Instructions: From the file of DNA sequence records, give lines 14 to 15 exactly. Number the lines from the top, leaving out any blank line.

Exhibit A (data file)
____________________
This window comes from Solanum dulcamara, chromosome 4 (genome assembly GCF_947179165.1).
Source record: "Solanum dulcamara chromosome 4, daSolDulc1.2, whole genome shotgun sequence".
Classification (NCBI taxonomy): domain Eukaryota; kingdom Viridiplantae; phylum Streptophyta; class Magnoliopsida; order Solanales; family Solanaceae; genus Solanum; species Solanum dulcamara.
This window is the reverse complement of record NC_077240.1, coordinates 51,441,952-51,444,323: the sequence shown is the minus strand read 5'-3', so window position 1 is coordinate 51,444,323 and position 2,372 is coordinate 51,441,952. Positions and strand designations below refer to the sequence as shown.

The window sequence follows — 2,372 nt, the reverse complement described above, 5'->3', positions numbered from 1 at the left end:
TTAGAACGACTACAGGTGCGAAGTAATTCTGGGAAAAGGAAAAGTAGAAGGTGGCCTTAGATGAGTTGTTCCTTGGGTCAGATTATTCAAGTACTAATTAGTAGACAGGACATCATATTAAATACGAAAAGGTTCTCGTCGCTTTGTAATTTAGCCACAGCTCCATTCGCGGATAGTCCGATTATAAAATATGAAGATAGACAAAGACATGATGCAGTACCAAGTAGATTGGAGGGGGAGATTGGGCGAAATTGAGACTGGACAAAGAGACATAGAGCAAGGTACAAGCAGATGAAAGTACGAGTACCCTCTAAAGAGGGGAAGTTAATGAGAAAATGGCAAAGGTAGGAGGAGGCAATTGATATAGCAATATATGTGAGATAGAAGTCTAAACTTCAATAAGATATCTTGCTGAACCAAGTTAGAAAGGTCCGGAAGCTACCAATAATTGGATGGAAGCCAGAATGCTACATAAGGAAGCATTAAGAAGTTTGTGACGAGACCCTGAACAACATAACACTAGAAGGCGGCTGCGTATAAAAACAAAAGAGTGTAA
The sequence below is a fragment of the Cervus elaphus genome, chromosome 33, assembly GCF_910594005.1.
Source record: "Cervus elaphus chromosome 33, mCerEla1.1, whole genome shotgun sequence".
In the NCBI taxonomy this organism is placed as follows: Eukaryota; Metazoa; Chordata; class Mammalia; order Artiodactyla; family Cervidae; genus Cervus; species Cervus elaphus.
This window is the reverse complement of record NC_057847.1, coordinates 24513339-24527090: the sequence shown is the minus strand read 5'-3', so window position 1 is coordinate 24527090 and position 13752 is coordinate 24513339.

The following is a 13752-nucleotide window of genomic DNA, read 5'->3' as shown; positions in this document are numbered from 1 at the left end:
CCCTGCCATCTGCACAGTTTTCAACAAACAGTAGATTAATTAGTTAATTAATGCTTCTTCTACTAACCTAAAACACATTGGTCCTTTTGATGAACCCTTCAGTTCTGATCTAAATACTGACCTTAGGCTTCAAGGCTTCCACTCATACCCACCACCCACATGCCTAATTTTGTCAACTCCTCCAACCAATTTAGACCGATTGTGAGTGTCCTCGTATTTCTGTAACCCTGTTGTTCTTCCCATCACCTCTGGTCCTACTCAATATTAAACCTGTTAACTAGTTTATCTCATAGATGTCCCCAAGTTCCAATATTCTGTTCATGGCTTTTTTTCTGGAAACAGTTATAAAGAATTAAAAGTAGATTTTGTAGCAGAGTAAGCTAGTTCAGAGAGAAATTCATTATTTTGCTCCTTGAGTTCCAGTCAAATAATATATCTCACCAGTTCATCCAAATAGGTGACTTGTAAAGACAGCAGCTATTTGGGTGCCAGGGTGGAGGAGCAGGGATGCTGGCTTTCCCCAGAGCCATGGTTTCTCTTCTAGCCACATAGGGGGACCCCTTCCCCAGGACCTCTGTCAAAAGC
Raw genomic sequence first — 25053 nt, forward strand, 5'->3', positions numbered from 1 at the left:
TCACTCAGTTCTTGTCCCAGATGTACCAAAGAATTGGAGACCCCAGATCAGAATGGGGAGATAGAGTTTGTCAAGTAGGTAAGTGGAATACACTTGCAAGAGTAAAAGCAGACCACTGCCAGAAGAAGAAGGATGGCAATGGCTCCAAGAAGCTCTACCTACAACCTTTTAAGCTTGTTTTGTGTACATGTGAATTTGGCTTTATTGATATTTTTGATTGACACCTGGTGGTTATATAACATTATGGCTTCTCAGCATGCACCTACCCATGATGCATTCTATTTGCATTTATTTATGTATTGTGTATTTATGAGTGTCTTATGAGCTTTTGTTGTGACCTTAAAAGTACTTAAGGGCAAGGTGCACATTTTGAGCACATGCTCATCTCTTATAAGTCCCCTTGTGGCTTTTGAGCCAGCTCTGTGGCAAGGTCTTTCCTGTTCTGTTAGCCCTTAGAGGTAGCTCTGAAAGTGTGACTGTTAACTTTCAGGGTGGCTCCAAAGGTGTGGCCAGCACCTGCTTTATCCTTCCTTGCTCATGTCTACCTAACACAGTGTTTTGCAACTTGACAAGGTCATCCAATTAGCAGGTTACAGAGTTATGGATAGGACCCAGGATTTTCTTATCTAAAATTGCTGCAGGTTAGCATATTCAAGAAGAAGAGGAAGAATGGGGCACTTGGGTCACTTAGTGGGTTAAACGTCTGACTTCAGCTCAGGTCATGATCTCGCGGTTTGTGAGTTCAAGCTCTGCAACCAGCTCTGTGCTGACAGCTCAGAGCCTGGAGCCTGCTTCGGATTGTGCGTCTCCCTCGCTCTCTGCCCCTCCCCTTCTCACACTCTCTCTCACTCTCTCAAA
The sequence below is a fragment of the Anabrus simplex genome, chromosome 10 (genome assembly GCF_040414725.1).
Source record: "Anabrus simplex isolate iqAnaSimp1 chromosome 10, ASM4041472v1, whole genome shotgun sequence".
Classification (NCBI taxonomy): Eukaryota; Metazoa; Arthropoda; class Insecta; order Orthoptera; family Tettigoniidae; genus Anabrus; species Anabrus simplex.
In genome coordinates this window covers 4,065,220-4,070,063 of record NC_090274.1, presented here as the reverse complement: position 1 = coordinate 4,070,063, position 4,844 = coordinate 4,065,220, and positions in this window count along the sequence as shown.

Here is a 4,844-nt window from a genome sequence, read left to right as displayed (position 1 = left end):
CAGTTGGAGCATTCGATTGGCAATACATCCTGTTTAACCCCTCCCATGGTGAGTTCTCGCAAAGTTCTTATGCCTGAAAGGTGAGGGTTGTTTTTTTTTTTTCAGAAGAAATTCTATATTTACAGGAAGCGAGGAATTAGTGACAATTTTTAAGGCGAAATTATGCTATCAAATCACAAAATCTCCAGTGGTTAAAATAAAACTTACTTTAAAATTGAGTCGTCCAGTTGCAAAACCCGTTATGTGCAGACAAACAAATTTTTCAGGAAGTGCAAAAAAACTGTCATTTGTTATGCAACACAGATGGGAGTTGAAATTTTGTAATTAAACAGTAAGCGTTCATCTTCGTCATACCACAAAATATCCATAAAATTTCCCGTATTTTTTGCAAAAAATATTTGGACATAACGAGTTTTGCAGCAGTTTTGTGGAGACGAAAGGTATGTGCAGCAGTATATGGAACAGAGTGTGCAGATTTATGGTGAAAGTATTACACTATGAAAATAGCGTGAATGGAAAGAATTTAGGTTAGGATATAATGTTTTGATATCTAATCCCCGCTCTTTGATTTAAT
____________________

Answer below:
TCACTCAGTTCTTGTCCCAGATGTACCAAAGAATTGGAGACCCCAGATCAGAATGGGGAGATAGAGTTTGTCAAGTAGGTAAGTGGAATACACTTGCAAGAGTAAAAGCAGACCACTGCCAGAAGAAGAAGGATGGCAATGGCTCCAAGAAGCTCTACCTACAACCTTTTAAGCTTGTTTTGTGTACATGTGAATTTGGCTTTATTGATATTTTTGATTGACACCTGGTGGTTATATAACATTATGGCTTCTCAGCATGCACCTACCCATGATGCATTCTATTTGCATTTATTTATGTATTGTGTATTTATGAGTGTCTTATGAGCTTTTGTTGTGACCTTAAAAGTACTTAAGGGCAAGGTGCACATTTTGAGCACATGCTCATCTCTTATAAGTCCCCTTGTGGCTTTTGAGCCAGCTCTGTGGCAAGGTCTTTCCTGTTCTGTTAGCCCTTAGAGGTAGCTCTGAAAGTGTGACTGTTAACTTTCAGGGTGGCTCCAAAGGTGTGGCCAGCACCTGCTTTATCCTTCCTTGCTCATGTCTACCTAACACAGTGTTTTGCAACTTGACAAGGTCATCCAATTAGCAGGTTACAGAGTTATGGATAGGACCCAGGATTTTCTTATCTAAAATTGCTGCAGGTTAGCATATTCAAGAAGAAGAGGAAGAATGGGGCACTTGGGTCACTTAGTGGGTTAAACGTCTGACTTCAGCTCAGGTCATGATCTCGCGGTTTGTGAGTTCAAGCTCTGCAACCAGCTCTGTGCTGACAGCTCAGAGCCTGGAGCCTGCTTCGGATTGTGCGTCTCCCTCGCTCTCTGCCCCTCCCCTTCTCACACTCTCTCTCACTCTCTCAAA
The sequence below is a fragment of the Anabrus simplex genome, chromosome 10 (genome assembly GCF_040414725.1).